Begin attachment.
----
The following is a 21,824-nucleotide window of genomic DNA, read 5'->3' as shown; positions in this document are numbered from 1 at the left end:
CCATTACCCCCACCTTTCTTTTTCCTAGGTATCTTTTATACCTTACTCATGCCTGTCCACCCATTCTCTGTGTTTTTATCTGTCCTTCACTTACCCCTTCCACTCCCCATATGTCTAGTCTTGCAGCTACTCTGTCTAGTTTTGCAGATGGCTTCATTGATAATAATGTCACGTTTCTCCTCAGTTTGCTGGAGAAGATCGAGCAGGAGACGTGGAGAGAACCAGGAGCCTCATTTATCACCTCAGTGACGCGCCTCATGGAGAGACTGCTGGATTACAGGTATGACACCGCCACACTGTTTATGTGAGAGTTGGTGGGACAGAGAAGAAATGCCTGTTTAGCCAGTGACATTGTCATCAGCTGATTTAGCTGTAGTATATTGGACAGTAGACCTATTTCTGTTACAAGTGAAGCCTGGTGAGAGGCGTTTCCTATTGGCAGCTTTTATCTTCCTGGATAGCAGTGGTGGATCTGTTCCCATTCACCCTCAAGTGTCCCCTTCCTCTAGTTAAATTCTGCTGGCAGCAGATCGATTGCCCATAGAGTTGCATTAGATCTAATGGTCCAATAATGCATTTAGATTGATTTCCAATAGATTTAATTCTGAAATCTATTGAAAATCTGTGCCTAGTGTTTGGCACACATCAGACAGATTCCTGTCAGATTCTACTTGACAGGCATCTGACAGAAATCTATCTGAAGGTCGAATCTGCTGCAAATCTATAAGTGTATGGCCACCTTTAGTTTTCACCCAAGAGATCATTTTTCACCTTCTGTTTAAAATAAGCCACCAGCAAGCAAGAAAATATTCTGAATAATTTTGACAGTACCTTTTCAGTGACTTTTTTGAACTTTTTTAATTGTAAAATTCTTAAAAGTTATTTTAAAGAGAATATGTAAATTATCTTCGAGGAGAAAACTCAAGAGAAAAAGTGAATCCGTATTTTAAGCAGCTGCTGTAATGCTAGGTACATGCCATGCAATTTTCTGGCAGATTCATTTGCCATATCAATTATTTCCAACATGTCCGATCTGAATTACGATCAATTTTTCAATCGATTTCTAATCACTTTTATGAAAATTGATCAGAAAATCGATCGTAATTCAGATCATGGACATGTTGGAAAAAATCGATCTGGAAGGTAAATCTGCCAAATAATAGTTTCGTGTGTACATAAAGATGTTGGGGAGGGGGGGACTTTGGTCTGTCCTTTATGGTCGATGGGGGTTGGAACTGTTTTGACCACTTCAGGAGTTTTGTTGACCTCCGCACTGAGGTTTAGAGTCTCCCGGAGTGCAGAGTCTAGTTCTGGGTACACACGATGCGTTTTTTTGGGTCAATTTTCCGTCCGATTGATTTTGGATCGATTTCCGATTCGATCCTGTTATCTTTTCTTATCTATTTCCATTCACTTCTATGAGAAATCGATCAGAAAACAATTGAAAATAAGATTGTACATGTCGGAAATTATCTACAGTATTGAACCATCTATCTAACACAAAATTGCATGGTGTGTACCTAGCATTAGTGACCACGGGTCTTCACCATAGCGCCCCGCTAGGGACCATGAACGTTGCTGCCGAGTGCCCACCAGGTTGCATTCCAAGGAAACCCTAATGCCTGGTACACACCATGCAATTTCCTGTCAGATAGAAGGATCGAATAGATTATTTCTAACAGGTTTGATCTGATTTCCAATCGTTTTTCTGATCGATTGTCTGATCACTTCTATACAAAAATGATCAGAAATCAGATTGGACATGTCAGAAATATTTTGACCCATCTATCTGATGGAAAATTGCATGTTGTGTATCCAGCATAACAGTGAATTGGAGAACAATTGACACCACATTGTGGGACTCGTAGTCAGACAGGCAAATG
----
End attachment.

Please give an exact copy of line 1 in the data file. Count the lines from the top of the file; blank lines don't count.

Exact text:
The following is a 21,824-nucleotide window of genomic DNA, read 5'->3' as shown; positions in this document are numbered from 1 at the left end: